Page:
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If you're new to programming, this might be a whole new concept. (If so, welcome! We're excited to have you. For those of you who've seen this more than a few times, feel free to skip to a later section.) In the above code block, we're first creating an array containing a "Hello, World!" message.
Next, we're starting our for-loop. For-loops are defined by two sections, a header, where we specify how the loop will run, and the body, where we define what will happen at each iteration of our loop. The head of a for-loop contains three sections. The first defines a value, often a single letter, like
i, that we want to start indexing our array at. The second defines a condition that will terminate our for-loop. The third performs an operation on
i to move it to the next element in the array.
In this case,
i is 0, our terminating condition is
i < 7 (the length of our array), and we add 1 to
i to move it to the next index in our array. This tells our program that we want to look at each element in our array, starting at 0 (our first index) and ending at 6 (our last index).
You may also like: Iteration Over Java Collections With High Performance.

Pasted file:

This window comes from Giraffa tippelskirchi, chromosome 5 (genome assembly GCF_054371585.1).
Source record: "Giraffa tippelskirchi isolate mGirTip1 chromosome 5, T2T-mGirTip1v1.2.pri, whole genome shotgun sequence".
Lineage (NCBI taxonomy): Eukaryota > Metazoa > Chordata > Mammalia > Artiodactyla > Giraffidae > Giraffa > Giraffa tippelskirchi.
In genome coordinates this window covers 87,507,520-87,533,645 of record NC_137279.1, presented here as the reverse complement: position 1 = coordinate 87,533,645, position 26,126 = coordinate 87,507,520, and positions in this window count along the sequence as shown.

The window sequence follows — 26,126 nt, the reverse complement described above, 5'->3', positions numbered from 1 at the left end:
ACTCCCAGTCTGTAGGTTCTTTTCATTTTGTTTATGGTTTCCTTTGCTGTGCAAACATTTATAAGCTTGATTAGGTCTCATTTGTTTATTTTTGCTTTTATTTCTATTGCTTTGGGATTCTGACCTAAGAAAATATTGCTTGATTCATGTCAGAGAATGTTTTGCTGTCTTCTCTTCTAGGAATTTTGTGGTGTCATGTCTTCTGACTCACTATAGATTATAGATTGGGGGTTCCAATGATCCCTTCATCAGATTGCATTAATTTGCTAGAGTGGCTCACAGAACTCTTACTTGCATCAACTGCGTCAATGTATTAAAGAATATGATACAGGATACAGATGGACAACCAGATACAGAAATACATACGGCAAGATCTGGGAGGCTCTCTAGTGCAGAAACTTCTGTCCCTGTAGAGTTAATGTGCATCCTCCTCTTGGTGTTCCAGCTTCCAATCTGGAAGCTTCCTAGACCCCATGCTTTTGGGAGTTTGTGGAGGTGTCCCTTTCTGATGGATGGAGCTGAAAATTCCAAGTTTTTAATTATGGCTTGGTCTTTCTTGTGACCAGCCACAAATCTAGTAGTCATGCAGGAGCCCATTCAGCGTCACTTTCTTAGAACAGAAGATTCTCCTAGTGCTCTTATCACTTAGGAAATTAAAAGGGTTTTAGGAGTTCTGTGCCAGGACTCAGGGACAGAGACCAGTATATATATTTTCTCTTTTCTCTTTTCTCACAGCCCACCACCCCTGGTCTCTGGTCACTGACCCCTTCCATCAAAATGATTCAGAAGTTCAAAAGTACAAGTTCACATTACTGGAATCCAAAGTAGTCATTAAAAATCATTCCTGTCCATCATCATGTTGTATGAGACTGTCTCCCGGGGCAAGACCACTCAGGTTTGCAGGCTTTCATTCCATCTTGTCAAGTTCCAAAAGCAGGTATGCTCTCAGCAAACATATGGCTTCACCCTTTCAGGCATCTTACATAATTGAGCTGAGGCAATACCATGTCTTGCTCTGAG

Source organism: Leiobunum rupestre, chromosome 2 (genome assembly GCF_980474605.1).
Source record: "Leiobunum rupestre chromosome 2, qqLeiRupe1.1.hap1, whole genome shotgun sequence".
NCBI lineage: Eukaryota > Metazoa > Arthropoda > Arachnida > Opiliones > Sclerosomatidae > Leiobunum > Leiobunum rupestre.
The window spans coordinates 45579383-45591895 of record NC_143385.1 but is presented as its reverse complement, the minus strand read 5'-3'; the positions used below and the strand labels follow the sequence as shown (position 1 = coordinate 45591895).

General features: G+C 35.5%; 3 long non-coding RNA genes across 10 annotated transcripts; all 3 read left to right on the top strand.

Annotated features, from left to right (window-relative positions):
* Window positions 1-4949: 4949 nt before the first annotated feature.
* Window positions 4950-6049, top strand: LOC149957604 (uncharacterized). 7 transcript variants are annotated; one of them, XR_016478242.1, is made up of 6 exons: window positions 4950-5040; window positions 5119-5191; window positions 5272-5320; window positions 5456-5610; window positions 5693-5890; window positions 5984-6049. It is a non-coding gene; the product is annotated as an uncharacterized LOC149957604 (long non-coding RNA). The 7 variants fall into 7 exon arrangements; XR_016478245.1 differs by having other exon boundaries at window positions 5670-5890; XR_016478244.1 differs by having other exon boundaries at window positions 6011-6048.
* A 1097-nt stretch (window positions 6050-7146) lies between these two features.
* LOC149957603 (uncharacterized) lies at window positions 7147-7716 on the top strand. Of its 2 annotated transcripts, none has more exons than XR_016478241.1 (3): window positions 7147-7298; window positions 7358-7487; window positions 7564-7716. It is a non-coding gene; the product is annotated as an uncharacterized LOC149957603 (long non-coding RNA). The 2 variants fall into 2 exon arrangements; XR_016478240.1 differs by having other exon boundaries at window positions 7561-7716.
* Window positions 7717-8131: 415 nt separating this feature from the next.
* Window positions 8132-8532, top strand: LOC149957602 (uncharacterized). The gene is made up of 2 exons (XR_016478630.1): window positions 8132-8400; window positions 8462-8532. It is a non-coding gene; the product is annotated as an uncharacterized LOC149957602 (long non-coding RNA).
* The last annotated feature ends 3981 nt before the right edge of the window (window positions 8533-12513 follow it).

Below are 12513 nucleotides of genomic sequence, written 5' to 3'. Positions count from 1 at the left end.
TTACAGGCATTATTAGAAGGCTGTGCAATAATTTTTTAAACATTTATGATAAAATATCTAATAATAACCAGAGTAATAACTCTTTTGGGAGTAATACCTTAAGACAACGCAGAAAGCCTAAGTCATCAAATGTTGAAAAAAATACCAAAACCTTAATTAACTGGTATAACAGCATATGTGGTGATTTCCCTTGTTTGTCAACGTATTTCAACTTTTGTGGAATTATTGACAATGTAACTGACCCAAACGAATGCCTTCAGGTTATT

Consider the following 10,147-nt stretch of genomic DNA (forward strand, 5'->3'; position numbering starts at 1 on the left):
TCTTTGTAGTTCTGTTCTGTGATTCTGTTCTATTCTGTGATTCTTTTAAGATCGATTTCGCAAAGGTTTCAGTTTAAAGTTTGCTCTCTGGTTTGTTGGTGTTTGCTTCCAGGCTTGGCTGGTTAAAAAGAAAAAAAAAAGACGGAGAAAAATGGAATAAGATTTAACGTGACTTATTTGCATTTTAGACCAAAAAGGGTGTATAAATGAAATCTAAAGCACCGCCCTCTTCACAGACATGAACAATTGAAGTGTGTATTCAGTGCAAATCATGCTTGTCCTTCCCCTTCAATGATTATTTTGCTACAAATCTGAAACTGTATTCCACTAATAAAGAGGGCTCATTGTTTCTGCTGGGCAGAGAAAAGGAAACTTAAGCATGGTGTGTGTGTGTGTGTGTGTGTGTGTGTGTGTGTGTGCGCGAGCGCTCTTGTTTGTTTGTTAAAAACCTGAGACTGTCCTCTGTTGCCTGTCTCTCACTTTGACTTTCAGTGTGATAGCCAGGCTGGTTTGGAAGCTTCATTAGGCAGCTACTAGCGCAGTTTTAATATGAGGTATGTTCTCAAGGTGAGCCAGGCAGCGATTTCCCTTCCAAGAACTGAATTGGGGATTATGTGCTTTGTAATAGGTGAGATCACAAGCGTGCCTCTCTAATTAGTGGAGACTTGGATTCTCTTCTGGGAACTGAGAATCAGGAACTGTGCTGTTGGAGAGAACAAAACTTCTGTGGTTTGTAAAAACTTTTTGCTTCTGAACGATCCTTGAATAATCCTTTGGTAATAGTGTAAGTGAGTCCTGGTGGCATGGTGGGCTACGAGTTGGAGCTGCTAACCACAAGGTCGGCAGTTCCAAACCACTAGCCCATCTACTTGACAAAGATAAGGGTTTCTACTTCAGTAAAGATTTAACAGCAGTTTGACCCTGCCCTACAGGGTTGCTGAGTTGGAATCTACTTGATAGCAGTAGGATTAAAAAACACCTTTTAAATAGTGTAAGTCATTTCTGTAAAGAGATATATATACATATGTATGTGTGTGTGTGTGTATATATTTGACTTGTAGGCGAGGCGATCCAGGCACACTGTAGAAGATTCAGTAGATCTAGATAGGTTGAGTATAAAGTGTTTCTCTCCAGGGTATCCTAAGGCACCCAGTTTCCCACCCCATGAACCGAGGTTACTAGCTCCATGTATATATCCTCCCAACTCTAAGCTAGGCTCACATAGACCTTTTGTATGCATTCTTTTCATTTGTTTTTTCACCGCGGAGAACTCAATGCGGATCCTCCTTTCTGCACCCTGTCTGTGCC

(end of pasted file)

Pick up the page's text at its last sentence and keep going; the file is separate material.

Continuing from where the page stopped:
In the body of our for-loop, we grab the element at
i, assign it to a variable,
currElem, and then print the index and the value of
currElem to the console. Our output for this will be:
Among the many helpful array methods introduced in ES6 is
forEach takes a callback function as a parameter. The callback then takes a variable representing an individual element in an array as a parameter. Inside the body of the callback, we can create custom logic to perform an operation with or on each individual element of the array.
forEach does not return a new array of elements. If you mutate the element within the callback function, every element in the array will be mutated. (Take a look at
map if you're looking to maintain state).
Let's see a simple implementation of the method with an anonymous callback function as our argument:
You can also use a predefined function as the callback, like this:
Both of these implementations will result in a similar output to the one we had with our native for-loop:
If you need the index of the current element in the array, you can just add a second parameter to the callback function, like:
i is the current index of the array, while
elem is the current value at that index.
The syntax here is pretty straightforward. In the first half of the header, we declare a variable that represents an individual element in our array. We then use the
of keyword followed by the array that we want to iterate through: "For every element of this array, do something." (The only implementation that would be more readable would be if
in could replace
- JS Array From an Array-Like Object
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